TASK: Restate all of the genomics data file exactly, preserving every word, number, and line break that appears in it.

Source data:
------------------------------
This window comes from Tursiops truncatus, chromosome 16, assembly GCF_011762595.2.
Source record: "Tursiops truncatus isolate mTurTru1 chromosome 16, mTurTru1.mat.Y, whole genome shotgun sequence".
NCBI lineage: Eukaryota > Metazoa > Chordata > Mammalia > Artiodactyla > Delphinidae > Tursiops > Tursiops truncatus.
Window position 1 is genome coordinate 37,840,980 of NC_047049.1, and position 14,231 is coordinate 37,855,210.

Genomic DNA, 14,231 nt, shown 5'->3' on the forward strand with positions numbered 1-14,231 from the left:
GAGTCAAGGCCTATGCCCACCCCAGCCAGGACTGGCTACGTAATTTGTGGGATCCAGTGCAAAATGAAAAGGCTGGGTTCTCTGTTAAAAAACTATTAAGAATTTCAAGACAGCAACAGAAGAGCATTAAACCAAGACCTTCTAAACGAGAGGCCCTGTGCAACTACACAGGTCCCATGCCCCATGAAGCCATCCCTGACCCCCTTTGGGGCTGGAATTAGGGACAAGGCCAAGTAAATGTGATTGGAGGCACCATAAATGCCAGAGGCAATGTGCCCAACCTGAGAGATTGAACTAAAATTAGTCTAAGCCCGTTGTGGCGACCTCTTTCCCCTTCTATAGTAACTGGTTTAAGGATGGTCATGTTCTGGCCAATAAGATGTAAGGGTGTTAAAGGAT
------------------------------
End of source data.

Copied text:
This window comes from Tursiops truncatus, chromosome 16, assembly GCF_011762595.2.
Source record: "Tursiops truncatus isolate mTurTru1 chromosome 16, mTurTru1.mat.Y, whole genome shotgun sequence".
NCBI lineage: Eukaryota > Metazoa > Chordata > Mammalia > Artiodactyla > Delphinidae > Tursiops > Tursiops truncatus.
Window position 1 is genome coordinate 37,840,980 of NC_047049.1, and position 14,231 is coordinate 37,855,210.

Genomic DNA, 14,231 nt, shown 5'->3' on the forward strand with positions numbered 1-14,231 from the left:
GAGTCAAGGCCTATGCCCACCCCAGCCAGGACTGGCTACGTAATTTGTGGGATCCAGTGCAAAATGAAAAGGCTGGGTTCTCTGTTAAAAAACTATTAAGAATTTCAAGACAGCAACAGAAGAGCATTAAACCAAGACCTTCTAAACGAGAGGCCCTGTGCAACTACACAGGTCCCATGCCCCATGAAGCCATCCCTGACCCCCTTTGGGGCTGGAATTAGGGACAAGGCCAAGTAAATGTGATTGGAGGCACCATAAATGCCAGAGGCAATGTGCCCAACCTGAGAGATTGAACTAAAATTAGTCTAAGCCCGTTGTGGCGACCTCTTTCCCCTTCTATAGTAACTGGTTTAAGGATGGTCATGTTCTGGCCAATAAGATGTAAGGGTGTTAAAGGAT